FALL      1999                                                                                                     ALUMNI NEWS               s 5
                                               News, Names & Notes
Joseph L. Andrews (IM, PUD) served         Stephen J. Camer (GS’74) was              health care consulting and conflict       Mark K. Hirschhorn (U’94) recently
as a physician at the Indian Health        appointed Chairman, Department of         resolution.                               moved to Kennebunkport, Maine,
Service Clinic in Neah Bay, Washing-       Surgery, New England Baptist Hospi-       Louis R. DuBois (PUD’89) is Chief         and has been appointed to the Med-
ton, a coastal fishing village of 2,000    tal in October 1998.                      of Staff at Corning Hospital, NY.         ical Staff of Southern Maine Medical
Makah Indians on the Olympic               Robert J. Carey (IM) retired as of                                                  Center. His wife, Mary, is an ER nurse
Peninsula as part of the A.M.A.’s Pro-                                               Charles A. Fager (NS’52) received an      at SMMC, and they have two children
                                           January 1, 1999.                          award on November 1998 for 45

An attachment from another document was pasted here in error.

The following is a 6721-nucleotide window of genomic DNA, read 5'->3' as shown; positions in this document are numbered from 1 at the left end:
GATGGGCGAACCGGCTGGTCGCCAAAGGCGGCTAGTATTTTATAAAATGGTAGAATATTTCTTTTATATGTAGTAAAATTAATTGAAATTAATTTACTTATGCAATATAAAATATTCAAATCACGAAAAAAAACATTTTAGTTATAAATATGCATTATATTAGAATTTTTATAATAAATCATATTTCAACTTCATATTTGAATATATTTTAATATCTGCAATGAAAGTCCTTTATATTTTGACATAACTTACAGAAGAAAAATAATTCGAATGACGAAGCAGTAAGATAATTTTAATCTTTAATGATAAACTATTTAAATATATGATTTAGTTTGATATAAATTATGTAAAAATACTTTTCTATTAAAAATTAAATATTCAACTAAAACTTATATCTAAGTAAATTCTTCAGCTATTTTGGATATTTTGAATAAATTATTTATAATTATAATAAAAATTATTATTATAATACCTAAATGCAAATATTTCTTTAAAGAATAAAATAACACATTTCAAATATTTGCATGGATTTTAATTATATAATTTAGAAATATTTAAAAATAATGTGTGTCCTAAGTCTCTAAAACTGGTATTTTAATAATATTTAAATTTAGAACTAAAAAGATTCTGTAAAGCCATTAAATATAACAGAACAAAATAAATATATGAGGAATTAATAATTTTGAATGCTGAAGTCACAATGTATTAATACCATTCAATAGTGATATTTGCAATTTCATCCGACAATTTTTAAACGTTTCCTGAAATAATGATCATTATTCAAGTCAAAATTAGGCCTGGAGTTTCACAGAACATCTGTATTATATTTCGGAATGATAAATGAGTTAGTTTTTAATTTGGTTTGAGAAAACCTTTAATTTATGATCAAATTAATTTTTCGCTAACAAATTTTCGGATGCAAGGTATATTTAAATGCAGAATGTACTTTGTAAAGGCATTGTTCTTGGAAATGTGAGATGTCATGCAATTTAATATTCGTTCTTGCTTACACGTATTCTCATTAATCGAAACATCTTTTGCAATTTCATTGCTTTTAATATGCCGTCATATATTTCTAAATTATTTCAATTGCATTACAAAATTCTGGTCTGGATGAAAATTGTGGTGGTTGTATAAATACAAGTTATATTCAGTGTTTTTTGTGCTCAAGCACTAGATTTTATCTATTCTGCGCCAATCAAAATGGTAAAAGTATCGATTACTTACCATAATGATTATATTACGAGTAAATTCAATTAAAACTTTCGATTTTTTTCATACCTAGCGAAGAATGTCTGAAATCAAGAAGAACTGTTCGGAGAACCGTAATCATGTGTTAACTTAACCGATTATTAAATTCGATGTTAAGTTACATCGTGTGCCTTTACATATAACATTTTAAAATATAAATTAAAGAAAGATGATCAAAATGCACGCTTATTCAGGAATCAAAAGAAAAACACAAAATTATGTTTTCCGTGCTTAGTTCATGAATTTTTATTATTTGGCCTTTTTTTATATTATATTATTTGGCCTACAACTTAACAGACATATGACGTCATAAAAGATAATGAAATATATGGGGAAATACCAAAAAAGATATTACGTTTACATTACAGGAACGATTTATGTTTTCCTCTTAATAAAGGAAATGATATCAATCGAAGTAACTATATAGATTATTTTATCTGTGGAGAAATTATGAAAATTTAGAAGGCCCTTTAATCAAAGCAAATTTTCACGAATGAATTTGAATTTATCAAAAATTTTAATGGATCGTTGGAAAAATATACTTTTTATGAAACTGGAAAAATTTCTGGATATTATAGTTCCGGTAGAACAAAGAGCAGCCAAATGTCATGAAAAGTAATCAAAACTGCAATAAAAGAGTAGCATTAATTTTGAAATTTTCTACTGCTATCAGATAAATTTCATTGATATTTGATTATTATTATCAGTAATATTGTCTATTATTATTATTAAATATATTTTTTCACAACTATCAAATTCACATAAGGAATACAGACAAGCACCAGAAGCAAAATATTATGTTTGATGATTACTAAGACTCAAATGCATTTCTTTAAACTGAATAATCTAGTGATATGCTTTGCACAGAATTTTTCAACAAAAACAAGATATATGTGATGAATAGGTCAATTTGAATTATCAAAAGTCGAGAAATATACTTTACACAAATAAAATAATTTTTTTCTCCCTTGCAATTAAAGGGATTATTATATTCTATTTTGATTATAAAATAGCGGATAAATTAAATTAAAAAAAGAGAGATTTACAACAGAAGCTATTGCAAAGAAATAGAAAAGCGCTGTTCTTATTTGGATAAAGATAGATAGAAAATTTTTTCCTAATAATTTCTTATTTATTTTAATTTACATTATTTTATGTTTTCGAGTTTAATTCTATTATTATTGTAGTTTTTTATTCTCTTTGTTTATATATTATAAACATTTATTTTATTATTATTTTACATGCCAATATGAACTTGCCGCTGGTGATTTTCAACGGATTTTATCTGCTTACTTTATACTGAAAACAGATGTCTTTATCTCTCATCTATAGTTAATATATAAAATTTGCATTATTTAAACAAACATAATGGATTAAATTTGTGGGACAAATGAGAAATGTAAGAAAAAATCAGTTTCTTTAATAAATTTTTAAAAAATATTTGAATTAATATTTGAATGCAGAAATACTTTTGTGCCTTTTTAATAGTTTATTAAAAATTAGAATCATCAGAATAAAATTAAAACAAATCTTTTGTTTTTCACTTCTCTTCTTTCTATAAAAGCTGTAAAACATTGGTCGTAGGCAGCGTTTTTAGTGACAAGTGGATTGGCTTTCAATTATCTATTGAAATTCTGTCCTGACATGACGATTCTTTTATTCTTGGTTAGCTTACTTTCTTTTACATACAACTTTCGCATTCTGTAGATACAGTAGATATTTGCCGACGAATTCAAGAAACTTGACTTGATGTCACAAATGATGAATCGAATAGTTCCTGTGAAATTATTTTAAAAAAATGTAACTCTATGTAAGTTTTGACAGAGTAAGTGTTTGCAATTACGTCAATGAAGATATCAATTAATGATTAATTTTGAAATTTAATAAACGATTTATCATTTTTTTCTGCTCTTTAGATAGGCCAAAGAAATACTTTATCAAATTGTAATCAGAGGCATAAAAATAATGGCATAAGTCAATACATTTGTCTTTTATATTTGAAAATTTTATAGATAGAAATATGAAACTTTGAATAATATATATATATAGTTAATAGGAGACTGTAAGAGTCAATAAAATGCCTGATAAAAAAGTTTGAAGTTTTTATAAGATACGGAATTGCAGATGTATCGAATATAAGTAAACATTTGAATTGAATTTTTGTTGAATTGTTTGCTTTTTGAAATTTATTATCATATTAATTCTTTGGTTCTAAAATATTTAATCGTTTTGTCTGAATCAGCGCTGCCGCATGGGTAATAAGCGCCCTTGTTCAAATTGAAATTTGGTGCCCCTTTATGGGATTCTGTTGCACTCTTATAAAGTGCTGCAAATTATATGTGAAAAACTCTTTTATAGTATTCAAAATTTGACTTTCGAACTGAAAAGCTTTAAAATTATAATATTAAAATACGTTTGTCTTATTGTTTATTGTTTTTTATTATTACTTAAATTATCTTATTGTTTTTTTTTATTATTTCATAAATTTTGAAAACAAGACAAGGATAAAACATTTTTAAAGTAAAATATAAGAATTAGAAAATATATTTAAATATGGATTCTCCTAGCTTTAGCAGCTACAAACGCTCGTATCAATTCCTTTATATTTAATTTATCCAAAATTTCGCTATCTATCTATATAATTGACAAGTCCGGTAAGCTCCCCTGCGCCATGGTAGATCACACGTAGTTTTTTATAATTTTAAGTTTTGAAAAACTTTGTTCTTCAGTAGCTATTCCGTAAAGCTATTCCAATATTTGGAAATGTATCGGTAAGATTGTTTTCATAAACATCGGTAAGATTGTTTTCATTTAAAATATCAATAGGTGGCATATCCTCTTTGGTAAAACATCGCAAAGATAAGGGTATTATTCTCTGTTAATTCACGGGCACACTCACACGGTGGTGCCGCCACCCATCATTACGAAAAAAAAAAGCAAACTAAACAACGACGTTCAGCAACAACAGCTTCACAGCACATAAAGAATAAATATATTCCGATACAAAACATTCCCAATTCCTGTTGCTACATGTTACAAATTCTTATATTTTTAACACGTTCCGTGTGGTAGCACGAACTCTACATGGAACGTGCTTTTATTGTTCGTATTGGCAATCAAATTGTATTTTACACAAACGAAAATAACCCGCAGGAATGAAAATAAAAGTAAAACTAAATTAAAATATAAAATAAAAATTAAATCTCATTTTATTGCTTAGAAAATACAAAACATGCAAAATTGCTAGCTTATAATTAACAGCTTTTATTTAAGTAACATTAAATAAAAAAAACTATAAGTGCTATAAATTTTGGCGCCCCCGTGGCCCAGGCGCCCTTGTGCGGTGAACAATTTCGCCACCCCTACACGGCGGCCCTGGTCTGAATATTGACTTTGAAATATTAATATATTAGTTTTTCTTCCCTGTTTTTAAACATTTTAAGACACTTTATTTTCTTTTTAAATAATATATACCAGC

ject U.S.A.                                                                                                                    — Erica, 3, and Douglas, 2.
                                           Byron J. Casey (AN’47) retired 6          years practice at Lahey Clinic.
Teresita L. Angtuaco (DR’79) was           years ago. He has seven children and                                                Margaret L. Hoffman (IM’96) has a
elected Fellow of Society of Radiolo-                                                Jack E. Farnham (IM, CD’59) was           new job as Instructor in Medicine at
                                           23 grandchildren.                         promoted to full Professor at Univer-
gists in Ultrasound in October 1998                                                                                            Weill Medical College, Cornell Uni-